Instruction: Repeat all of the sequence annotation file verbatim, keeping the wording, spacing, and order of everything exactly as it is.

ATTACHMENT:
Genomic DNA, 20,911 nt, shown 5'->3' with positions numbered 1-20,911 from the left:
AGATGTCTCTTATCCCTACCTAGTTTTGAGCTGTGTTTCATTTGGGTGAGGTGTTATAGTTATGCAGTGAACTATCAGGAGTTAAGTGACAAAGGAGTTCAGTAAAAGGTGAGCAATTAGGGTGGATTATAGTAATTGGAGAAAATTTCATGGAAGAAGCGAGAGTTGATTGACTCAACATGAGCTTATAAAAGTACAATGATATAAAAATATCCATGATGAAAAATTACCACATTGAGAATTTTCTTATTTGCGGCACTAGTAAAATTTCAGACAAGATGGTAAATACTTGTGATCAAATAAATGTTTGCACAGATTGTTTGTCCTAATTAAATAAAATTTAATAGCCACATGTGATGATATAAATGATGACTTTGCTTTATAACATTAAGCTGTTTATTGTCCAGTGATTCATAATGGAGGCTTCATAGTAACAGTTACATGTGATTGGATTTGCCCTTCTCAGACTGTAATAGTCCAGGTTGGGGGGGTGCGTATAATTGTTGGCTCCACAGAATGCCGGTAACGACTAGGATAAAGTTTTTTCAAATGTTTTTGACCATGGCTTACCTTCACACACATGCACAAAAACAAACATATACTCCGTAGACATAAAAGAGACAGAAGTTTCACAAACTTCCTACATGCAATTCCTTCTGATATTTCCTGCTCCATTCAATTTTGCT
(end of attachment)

Genomic DNA, 20,911 nt, shown 5'->3' with positions numbered 1-20,911 from the left:
AGATGTCTCTTATCCCTACCTAGTTTTGAGCTGTGTTTCATTTGGGTGAGGTGTTATAGTTATGCAGTGAACTATCAGGAGTTAAGTGACAAAGGAGTTCAGTAAAAGGTGAGCAATTAGGGTGGATTATAGTAATTGGAGAAAATTTCATGGAAGAAGCGAGAGTTGATTGACTCAACATGAGCTTATAAAAGTACAATGATATAAAAATATCCATGATGAAAAATTACCACATTGAGAATTTTCTTATTTGCGGCACTAGTAAAATTTCAGACAAGATGGTAAATACTTGTGATCAAATAAATGTTTGCACAGATTGTTTGTCCTAATTAAATAAAATTTAATAGCCACATGTGATGATATAAATGATGACTTTGCTTTATAACATTAAGCTGTTTATTGTCCAGTGATTCATAATGGAGGCTTCATAGTAACAGTTACATGTGATTGGATTTGCCCTTCTCAGACTGTAATAGTCCAGGTTGGGGGGGTGCGTATAATTGTTGGCTCCACAGAATGCCGGTAACGACTAGGATAAAGTTTTTTCAAATGTTTTTGACCATGGCTTACCTTCACACACATGCACAAAAACAAACATATACTCCGTAGACATAAAAGAGACAGAAGTTTCACAAACTTCCTACATGCAATTCCTTCTGATATTTCCTGCTCCATTCAATTTTGCT